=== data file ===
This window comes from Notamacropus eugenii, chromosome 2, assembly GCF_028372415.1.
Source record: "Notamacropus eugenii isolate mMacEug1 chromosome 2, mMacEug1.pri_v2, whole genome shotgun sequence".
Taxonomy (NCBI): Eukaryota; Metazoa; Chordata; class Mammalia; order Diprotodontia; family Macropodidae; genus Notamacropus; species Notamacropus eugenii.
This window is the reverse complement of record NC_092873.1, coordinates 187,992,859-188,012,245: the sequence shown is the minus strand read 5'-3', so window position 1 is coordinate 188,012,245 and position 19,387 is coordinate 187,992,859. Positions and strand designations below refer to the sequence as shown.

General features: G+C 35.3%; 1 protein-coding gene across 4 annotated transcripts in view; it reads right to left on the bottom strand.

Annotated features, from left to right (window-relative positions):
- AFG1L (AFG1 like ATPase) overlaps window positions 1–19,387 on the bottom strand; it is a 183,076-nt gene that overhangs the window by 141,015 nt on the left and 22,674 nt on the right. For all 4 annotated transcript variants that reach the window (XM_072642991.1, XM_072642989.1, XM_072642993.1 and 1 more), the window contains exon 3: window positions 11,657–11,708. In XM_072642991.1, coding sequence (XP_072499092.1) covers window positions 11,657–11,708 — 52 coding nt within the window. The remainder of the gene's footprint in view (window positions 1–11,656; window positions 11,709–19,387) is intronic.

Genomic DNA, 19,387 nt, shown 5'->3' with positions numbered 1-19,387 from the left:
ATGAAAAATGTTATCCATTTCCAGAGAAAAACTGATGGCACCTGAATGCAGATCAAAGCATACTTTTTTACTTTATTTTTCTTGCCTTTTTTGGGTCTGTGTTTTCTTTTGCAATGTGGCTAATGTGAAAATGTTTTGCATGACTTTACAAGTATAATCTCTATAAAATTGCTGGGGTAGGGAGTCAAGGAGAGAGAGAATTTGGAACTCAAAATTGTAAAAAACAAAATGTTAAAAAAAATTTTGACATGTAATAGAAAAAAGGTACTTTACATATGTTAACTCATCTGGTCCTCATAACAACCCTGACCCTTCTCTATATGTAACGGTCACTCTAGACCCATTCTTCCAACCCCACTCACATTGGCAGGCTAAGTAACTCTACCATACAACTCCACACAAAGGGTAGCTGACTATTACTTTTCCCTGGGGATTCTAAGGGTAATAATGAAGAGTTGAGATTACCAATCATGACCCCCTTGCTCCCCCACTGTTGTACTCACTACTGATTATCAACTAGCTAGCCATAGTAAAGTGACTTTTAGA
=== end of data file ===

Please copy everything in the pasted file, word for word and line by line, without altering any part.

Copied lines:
This window comes from Notamacropus eugenii, chromosome 2, assembly GCF_028372415.1.
Source record: "Notamacropus eugenii isolate mMacEug1 chromosome 2, mMacEug1.pri_v2, whole genome shotgun sequence".
Taxonomy (NCBI): Eukaryota; Metazoa; Chordata; class Mammalia; order Diprotodontia; family Macropodidae; genus Notamacropus; species Notamacropus eugenii.
This window is the reverse complement of record NC_092873.1, coordinates 187,992,859-188,012,245: the sequence shown is the minus strand read 5'-3', so window position 1 is coordinate 188,012,245 and position 19,387 is coordinate 187,992,859. Positions and strand designations below refer to the sequence as shown.

General features: G+C 35.3%; 1 protein-coding gene across 4 annotated transcripts in view; it reads right to left on the bottom strand.

Annotated features, from left to right (window-relative positions):
- AFG1L (AFG1 like ATPase) overlaps window positions 1–19,387 on the bottom strand; it is a 183,076-nt gene that overhangs the window by 141,015 nt on the left and 22,674 nt on the right. For all 4 annotated transcript variants that reach the window (XM_072642991.1, XM_072642989.1, XM_072642993.1 and 1 more), the window contains exon 3: window positions 11,657–11,708. In XM_072642991.1, coding sequence (XP_072499092.1) covers window positions 11,657–11,708 — 52 coding nt within the window. The remainder of the gene's footprint in view (window positions 1–11,656; window positions 11,709–19,387) is intronic.

Genomic DNA, 19,387 nt, shown 5'->3' with positions numbered 1-19,387 from the left:
ATGAAAAATGTTATCCATTTCCAGAGAAAAACTGATGGCACCTGAATGCAGATCAAAGCATACTTTTTTACTTTATTTTTCTTGCCTTTTTTGGGTCTGTGTTTTCTTTTGCAATGTGGCTAATGTGAAAATGTTTTGCATGACTTTACAAGTATAATCTCTATAAAATTGCTGGGGTAGGGAGTCAAGGAGAGAGAGAATTTGGAACTCAAAATTGTAAAAAACAAAATGTTAAAAAAAATTTTGACATGTAATAGAAAAAAGGTACTTTACATATGTTAACTCATCTGGTCCTCATAACAACCCTGACCCTTCTCTATATGTAACGGTCACTCTAGACCCATTCTTCCAACCCCACTCACATTGGCAGGCTAAGTAACTCTACCATACAACTCCACACAAAGGGTAGCTGACTATTACTTTTCCCTGGGGATTCTAAGGGTAATAATGAAGAGTTGAGATTACCAATCATGACCCCCTTGCTCCCCCACTGTTGTACTCACTACTGATTATCAACTAGCTAGCCATAGTAAAGTGACTTTTAGA